We run an internal Certificate Authority powered by an Ubuntu 16.04 server and an OpenSSL backend for internal resources, on a mixed Windows / Linux environment.

This CA is used with some internal websites in an attempt to provide valid, trusted site certificates for internal websites, software deployments, etc. We have one problem.

The CA Root certificate is pushed to all our Windows systems by GPO, or were manually installed. However, every certificate signed by that CA ends up giving some problems - Chrome and Firefox both indicate that the certificate has an invalid common name, while other utilities such as an XMPP server here can't validate the certificate even if the CA cert is in the trust stores.

Only Internet Explorer respects the certificate. Unfortunately, we are a Chrome and Firefox house, so using IE for everything is going to be a problem.

Has anyone figured out a solution to make an OpenSSL CA cert and its signed certificates for issued certs not have an "Invalid Common Name" error on Chrome and Firefox, and thus permit internal certificates to be seen as 'valid'?

  • What happens when you open the certificates mmc snap-in on the computer and view the installed certificates. Does it show a valid chain? Have you looked at the details of the certificate presented in the browser? A single screenshot would’ve said a million words here, but you’ve left us guessing. It’s quite simple to find out why a certificate is treated as invalid or not. Firefox won’t honor the Windows certificate store, so they have to be trusted manually just in case that comes up too. Firefox pretty much doesn’t belong in an enterprise because of this. – Appleoddity Dec 22 '17 at 15:09
  • @Appleoddity I actually solved the issue, thanks to an SO post, and me dissecting the certificate in OpenSSL (unlike the rest of the company, I am almost 100% a Linux guy, so I use OpenSSL command line to dissect certs). Turns out OpenSSL wasn't respecting the requested v3 extensions, and therefore wasn't adding the SANs to the cert. Solved it though, and posted an answer below. – Thomas Ward Dec 22 '17 at 15:25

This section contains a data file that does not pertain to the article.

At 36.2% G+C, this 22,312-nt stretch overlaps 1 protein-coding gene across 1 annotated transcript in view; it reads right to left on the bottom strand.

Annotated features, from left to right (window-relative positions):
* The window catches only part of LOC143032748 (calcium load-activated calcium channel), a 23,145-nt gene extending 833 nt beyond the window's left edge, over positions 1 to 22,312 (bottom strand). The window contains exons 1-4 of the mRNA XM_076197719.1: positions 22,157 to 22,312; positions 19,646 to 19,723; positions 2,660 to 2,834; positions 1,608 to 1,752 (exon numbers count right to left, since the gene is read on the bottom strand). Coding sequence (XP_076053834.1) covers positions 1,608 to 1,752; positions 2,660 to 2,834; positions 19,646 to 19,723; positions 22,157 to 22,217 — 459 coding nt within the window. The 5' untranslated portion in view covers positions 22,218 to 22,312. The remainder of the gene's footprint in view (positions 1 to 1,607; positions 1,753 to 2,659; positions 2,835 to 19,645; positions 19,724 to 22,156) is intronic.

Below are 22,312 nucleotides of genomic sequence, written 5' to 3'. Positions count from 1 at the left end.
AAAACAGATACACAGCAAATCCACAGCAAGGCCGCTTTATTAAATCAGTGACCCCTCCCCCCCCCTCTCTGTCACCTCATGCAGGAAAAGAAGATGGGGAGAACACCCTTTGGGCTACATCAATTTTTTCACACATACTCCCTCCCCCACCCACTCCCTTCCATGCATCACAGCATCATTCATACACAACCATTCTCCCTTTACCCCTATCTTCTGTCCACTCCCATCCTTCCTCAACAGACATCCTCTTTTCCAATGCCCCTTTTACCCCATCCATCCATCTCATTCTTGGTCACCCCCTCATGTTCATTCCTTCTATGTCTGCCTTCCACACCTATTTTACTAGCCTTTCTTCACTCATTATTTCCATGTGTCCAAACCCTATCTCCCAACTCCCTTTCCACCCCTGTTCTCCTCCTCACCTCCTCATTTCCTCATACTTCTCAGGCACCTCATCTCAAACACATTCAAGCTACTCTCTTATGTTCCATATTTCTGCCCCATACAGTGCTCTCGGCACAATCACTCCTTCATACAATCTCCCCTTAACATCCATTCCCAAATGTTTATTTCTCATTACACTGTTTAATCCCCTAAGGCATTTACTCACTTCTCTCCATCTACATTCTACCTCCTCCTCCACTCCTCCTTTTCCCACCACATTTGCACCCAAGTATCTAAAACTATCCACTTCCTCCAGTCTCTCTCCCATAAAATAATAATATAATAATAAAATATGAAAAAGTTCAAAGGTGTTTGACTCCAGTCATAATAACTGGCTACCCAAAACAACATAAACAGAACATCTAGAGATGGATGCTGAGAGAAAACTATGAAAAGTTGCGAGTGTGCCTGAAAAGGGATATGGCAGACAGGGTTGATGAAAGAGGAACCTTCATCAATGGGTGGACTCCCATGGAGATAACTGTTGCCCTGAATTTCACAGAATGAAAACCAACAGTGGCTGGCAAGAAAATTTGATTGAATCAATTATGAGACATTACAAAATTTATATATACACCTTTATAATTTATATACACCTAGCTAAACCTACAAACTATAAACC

• @Appleoddity to answer your question, though, the root CA cert and the certificate in question both show as "Valid" according to Windows, and IExplore showing everything also seems to show everything as "valid" and trusted, so it started me thinking about what was actually going on from the CA side - this led me to my own discoveries and my answer. – Thomas Ward Dec 22 '17 at 15:31

I actually figured out the core problem, and it took a ton of searching. Finally found an answer over on StackOverflow, which combined with my investigation into the actual data on the certificate itself with openssl req -text -noout -verify -in CSR.csr to read the data in the CSR, and openssl x509 -in certificate.crt -text -noout to dissect the generated certificate and comparing these two, pointed at the core problem.

Apparently, OpenSSL was ignoring the section of our conrfiguration file relating to the V3 extensions, and doesn't do the v3 extensions unless you tell it to properly in the actual CA signature step...

This was the configuration file data being passed into the openssl req command:

[ req ]
default_bits = 4096
prompt = no
default_md = sha256
distinguished_name = dn
req_extensions = v3_req

[ dn ]
O=No Man's Land
CN = chat.foo.bar.baz

[ v3_req ]
keyUsage = keyEncipherment, dataEncipherment
subjectAltName = @alt_names

DNS.1   = chat.foo.bar.baz
DNS.2   = chat
DNS.3   =

A standard call of the following did not respect the v3 extensions somehow:

openssl req -new -sha256 -out cert.csr -key cert.key -config csrgen.cnf

... however, this one did work:

openssl req -new -sha256 -out cert.csr -key cert.key -config csrgen.cnf -extensions v3_req

... and when signing the certificate with the CA, we had to use something like this, executing this from where we had all the site certs stored (including the CSR and key, for generating the cert in the first place - the CA certificates and keys are in a separate /certauthority/... section on our system):

openssl x509 -req -days 3650 -in ./cert.csr -CA /certauthority/certs/cacert.pem -CAkey /certauthority/private/cakey.pem -CAserial /certauthority/CA/serial -CAcreateserial -out certificate.crt -extfile csrgen.cnf -extensions v3_req

This command properly put the v3 extensions into the certificate, and somehow ignored the actual extensions in the file otherwise. This in turn solved the CN and SAN issues, and now the system returns the certificate as "valid" for internal sites and (most) internal services.

  • Just following up to this, we were able to make the CA system work better by deploying and controlling it all via the XCA GUI tool. This tool does all the OpenSSL and extensions under the hood and works better than trying to CLI it directly. Just thought I'd add that tidbit – Thomas Ward Dec 6 '20 at 20:20

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